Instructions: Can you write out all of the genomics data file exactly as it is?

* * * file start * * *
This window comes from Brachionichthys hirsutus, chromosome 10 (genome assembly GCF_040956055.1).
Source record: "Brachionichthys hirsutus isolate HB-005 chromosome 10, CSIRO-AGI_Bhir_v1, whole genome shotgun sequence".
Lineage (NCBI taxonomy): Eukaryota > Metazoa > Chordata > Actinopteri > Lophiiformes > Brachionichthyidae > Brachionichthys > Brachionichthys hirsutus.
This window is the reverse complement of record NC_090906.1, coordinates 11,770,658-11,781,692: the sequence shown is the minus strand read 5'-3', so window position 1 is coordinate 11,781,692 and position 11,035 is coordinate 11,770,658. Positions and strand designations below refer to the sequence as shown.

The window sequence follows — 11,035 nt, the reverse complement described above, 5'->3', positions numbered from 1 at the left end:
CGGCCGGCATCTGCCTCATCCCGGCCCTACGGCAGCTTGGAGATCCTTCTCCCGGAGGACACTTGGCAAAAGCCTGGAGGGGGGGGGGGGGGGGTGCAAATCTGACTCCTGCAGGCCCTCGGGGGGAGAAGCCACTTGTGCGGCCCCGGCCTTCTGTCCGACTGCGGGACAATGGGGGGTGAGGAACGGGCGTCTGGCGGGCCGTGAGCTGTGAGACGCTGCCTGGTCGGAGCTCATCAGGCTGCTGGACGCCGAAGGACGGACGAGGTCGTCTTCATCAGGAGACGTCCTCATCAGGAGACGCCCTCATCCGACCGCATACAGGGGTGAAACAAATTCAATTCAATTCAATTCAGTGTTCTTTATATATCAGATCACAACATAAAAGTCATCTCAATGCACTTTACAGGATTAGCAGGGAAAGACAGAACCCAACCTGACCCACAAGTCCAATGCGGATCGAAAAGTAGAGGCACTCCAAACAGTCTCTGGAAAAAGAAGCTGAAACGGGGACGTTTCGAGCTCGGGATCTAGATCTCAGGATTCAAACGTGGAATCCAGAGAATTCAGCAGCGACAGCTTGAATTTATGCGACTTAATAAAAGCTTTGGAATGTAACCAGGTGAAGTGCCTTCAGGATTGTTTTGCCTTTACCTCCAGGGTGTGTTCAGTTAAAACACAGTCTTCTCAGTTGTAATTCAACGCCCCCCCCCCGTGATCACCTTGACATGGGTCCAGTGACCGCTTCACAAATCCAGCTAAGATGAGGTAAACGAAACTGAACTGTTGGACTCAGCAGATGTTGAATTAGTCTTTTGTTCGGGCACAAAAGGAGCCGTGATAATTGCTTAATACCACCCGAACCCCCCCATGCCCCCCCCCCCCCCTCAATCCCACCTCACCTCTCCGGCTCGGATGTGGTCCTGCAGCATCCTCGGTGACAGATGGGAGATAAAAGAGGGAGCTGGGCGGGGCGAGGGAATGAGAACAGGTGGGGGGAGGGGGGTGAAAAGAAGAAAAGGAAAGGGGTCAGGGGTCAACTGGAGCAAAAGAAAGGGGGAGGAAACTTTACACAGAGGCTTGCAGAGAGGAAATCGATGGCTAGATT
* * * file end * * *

This window comes from Brachionichthys hirsutus, chromosome 10 (genome assembly GCF_040956055.1).
Source record: "Brachionichthys hirsutus isolate HB-005 chromosome 10, CSIRO-AGI_Bhir_v1, whole genome shotgun sequence".
Lineage (NCBI taxonomy): Eukaryota > Metazoa > Chordata > Actinopteri > Lophiiformes > Brachionichthyidae > Brachionichthys > Brachionichthys hirsutus.
This window is the reverse complement of record NC_090906.1, coordinates 11,770,658-11,781,692: the sequence shown is the minus strand read 5'-3', so window position 1 is coordinate 11,781,692 and position 11,035 is coordinate 11,770,658. Positions and strand designations below refer to the sequence as shown.

The window sequence follows — 11,035 nt, the reverse complement described above, 5'->3', positions numbered from 1 at the left end:
CGGCCGGCATCTGCCTCATCCCGGCCCTACGGCAGCTTGGAGATCCTTCTCCCGGAGGACACTTGGCAAAAGCCTGGAGGGGGGGGGGGGGGGGTGCAAATCTGACTCCTGCAGGCCCTCGGGGGGAGAAGCCACTTGTGCGGCCCCGGCCTTCTGTCCGACTGCGGGACAATGGGGGGTGAGGAACGGGCGTCTGGCGGGCCGTGAGCTGTGAGACGCTGCCTGGTCGGAGCTCATCAGGCTGCTGGACGCCGAAGGACGGACGAGGTCGTCTTCATCAGGAGACGTCCTCATCAGGAGACGCCCTCATCCGACCGCATACAGGGGTGAAACAAATTCAATTCAATTCAATTCAGTGTTCTTTATATATCAGATCACAACATAAAAGTCATCTCAATGCACTTTACAGGATTAGCAGGGAAAGACAGAACCCAACCTGACCCACAAGTCCAATGCGGATCGAAAAGTAGAGGCACTCCAAACAGTCTCTGGAAAAAGAAGCTGAAACGGGGACGTTTCGAGCTCGGGATCTAGATCTCAGGATTCAAACGTGGAATCCAGAGAATTCAGCAGCGACAGCTTGAATTTATGCGACTTAATAAAAGCTTTGGAATGTAACCAGGTGAAGTGCCTTCAGGATTGTTTTGCCTTTACCTCCAGGGTGTGTTCAGTTAAAACACAGTCTTCTCAGTTGTAATTCAACGCCCCCCCCCCGTGATCACCTTGACATGGGTCCAGTGACCGCTTCACAAATCCAGCTAAGATGAGGTAAACGAAACTGAACTGTTGGACTCAGCAGATGTTGAATTAGTCTTTTGTTCGGGCACAAAAGGAGCCGTGATAATTGCTTAATACCACCCGAACCCCCCCATGCCCCCCCCCCCCCCTCAATCCCACCTCACCTCTCCGGCTCGGATGTGGTCCTGCAGCATCCTCGGTGACAGATGGGAGATAAAAGAGGGAGCTGGGCGGGGCGAGGGAATGAGAACAGGTGGGGGGAGGGGGGTGAAAAGAAGAAAAGGAAAGGGGTCAGGGGTCAACTGGAGCAAAAGAAAGGGGGAGGAAACTTTACACAGAGGCTTGCAGAGAGGAAATCGATGGCTAGATT